Speaking of 37 weeks, I just got a prenatal massage this week and it was amazing. Alex got it for me as a Christmas present and I was a little worried I wouldn’t be able to use it due to Covid but it turns out the massage therapist he found was taking strict precautions and we decided it was worth the risk if she came to our house and we both wore masks. The massage therapist was Marissa Modha and if you’re in the North Baltimore/Harford County area I highly recommend her. I didn’t realize how much tension I was carrying in my neck, shoulders and back but also how much I was craving any kind of human touch outside of my husband’s. It was truly a relaxing and connecting experience.

Apps and Products

Expectful Meditation App

I downloaded this app a few weeks into my pregnancy and I have to say that it has hands down been the most useful resource so far. At $59.99/year it’s a pricey app, but you can try it in a trial first or just pay $9.99/month. It’s well worth it in my opinion. Not only does it offer weekly meditations geared toward your specific week in pregnancy, but it also has on-demand guided meditations on tons of topics, plus audio courses, like a comprehensive hypnobirthing guide + affirmations. You also have the opportunity to register for live guided meditation events with other women, led by a professional facilitator. I used it the most during my first and third trimesters. I would always listen to the weekly meditations because they included anecdotes about what parts of the baby were in development that week. But in the first trimester, when I struggled with nausea, fatigue and insomnia the on-demand guided meditations and sleep stories were clutch. Now that I’m close to giving birth, I’m listening to the hypnobirthing course led by British instructor Melanie Bearne and her voice is just so soothing. If you’re interested in trying out the app for free for 21 days, let me know and I’ll send you a guest pass!

PharMeDoc Pregnancy Pillow

This body pillow was a must-have for me. I read so many reviews and took polls from my friends and this one won out in the end. It’s C-shaped, which means you can lie down with it or sit up and wrap it around you. They also sell a U-shaped version which might be better for people who switch sides a lot at night. The cover is removeable and washable. This pillow has helped me get through nauseous nights, align my hips and prop up my huge bump. I might even try to use it for nursing support, we’ll see!

KeaBabies Belly Band

I had a lot of pelvic pain during my 2nd trimester. When we went for the anatomy scan at 20 weeks and found out that baby boy was sitting very low in my pelvis, it made a lot of sense. A friend recommended this belly support band and it’s been a great help. I wear it when I’m walking the dog or going to the store, pretty much anytime I’ll be on my feet for a while outside of the house. It’s easy to put on, pulls the belly weight up off of the pelvis and it’s discreet enough to wear under most clothes.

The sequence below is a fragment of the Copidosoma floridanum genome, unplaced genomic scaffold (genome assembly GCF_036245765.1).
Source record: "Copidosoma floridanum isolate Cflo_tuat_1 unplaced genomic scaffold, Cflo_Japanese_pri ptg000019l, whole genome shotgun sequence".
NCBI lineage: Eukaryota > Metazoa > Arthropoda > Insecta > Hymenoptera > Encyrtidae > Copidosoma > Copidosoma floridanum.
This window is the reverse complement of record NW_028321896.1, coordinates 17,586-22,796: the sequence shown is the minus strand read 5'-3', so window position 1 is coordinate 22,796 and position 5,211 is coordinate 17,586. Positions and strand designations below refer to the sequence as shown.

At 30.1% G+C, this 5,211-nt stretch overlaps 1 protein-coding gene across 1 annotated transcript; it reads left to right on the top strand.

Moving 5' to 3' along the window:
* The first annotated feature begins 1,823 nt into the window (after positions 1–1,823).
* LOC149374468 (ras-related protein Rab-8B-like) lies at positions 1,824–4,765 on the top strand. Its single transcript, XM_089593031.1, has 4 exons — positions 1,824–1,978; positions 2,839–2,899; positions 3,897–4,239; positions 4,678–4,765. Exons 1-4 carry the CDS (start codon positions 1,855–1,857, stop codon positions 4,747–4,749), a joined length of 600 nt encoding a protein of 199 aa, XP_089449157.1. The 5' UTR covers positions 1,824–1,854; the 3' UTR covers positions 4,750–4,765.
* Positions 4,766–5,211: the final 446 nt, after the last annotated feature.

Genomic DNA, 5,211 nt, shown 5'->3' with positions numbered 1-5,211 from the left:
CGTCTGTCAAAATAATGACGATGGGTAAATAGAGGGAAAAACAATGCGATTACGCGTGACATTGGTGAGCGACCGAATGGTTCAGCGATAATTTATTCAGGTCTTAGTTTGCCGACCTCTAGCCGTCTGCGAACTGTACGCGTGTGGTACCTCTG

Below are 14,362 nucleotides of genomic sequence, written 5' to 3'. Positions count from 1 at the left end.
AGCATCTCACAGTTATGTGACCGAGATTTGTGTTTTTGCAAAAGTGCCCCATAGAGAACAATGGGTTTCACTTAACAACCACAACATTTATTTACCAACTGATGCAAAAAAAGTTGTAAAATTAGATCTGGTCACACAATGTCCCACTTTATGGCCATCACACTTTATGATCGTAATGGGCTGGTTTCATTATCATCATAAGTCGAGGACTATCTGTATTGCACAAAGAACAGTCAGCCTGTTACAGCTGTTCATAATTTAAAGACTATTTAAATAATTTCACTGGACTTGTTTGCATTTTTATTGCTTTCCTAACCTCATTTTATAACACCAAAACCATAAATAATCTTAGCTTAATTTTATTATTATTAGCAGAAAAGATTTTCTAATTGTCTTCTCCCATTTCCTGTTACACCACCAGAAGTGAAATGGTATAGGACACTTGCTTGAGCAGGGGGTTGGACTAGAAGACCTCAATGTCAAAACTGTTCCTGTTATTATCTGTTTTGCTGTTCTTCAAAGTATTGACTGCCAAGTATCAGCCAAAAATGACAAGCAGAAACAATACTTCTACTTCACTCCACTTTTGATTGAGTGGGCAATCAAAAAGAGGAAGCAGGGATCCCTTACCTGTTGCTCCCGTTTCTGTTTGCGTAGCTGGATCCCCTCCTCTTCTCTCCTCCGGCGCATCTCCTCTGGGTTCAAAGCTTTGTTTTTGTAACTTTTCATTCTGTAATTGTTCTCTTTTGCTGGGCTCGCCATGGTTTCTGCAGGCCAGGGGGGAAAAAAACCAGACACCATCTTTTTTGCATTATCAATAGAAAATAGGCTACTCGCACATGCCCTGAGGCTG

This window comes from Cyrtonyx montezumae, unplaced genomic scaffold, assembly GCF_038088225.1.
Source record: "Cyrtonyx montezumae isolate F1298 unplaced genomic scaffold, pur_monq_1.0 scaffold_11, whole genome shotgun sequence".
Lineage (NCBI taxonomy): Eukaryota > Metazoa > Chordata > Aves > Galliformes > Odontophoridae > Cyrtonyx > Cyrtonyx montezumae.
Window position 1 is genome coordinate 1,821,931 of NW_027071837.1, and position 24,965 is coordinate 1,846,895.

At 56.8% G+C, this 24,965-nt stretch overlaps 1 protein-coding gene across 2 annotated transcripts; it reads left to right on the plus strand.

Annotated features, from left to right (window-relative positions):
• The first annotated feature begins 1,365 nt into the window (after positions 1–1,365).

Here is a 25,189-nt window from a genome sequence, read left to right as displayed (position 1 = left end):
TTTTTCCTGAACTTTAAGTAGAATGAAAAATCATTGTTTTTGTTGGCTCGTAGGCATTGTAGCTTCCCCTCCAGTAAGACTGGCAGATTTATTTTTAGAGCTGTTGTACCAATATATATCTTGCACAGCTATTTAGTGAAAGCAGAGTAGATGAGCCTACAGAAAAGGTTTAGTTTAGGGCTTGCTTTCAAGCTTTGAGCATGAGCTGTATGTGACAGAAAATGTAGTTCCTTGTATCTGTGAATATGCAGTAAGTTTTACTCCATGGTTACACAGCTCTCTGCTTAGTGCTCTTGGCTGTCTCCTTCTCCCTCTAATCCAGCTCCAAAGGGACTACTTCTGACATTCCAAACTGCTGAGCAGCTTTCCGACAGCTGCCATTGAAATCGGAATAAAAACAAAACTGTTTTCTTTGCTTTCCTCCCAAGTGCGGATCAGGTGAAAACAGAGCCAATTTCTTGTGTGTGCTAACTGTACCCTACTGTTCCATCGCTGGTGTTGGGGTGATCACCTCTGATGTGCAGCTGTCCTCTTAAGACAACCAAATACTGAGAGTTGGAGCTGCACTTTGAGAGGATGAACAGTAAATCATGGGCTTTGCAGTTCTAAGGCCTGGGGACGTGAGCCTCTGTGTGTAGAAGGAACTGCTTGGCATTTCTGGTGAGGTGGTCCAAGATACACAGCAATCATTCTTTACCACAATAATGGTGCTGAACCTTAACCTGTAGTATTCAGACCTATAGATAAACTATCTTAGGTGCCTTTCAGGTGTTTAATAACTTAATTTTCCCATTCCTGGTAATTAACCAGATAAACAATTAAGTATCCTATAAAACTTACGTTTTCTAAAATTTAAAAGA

Raspberry Leaf Tea

I started drinking raspberry leaf tea regularly at around week 33. Made from the green leaves of the raspberry fruit, this tea does NOT taste like raspberries, but it does have some pretty powerful benefits for women, especially those who are pregnant. It has been known to tone the uterus and possibly shorten labor. It’s also chock-full of vitamins and minerals. Raspberry leaf tea is not recommended in the first trimester, as it can cause cramps. You can read more about the benefits and side effects here. I found the earthy taste to be a bit much as a hot tea, but it’s great as an iced tea.

Support System

Once I settled on preparing for a hospital birth with the least amount of medical intervention, Alex and I decided to hire a doula. A doula is a birth companion who provides mental, emotional and physical support to the birthing person and birth partner during labor. We hired someone through The Womb Room, which is a wonderful community and resource for women in Baltimore. Our doula has helped us build birth preferences, become more educated about the birth process and plan to stay at home during the early stages of labor before heading to the hospital. With all the Covid restrictions and isolation of the past year, it has been hard to share my pregnancy experience with others. Adding a doula who is knowledgeable, mindful, easy going and well versed in the stages of labor has helped me feel less alone in this experience and more confident that I can go through it making mindful choices that work best for me and for baby.

One of the other things I did early on was to join a Reddit community for moms expecting in March 2021. I am so very glad that I did. I love Reddit because of its anonymity and in general I think being able to find communities around specific topics leads to more meaningful online discourse. This particular group became private about 3 months in, and that has helped it to feel like a safe space. I don’t know any of these women but I feel like we’ve been through so much together: many losing their babies in miscarriages early on, finding out the gender of our babies (or not), navigating tough situations with family and caretakers. It’s been a journey and I’m so glad that I sought it out, especially in the absence of in-person support groups.

And finally, the backbone of my support system has been my husband, Alex. He has been there for me in every sense that a supportive partner would be: taking on more household tasks, helping me navigate the decisions and mood swings, celebrating with me along the way. But he’s also been there for me in a bigger way because of Covid. If I make it to 40 weeks it will be March 12, exactly one year since we both started working from home due to pandemic restrictions. Little did we know that one year later we would still be working from home, most days being each other’s only in-person interaction. It’s a lot. But it has helped us grow as a couple. We have a deeper understanding of each other’s rhythms and tendencies, and I think it will help us during the birth of our son. Alex also found two books helpful as he prepared to support me: We’re Pregnant! The First Time Dad’s Pregnancy Handbook by Adrian Kulp and The Birth Partner 5th Edition: A Complete Guide to Childbirth for Dads, Partners, Doulas, and All Other Labor Companions by Penny Simkin.

I hope that you’ve found this list of resources to be helpful. What are some of your favorite resources that you relied on in pregnancy? I would love to hear about them in the comments!

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  • Reply Emily Leopold May 25, 2021 at 2:47 am

    Hi! Very helpful post. I’m considering Expectful and would love a guest pass if you still have one. Thanks!

    • Reply Ali June 15, 2021 at 2:57 pm

      Yes! I’ll email you. Sorry for the late response, I was on vacation!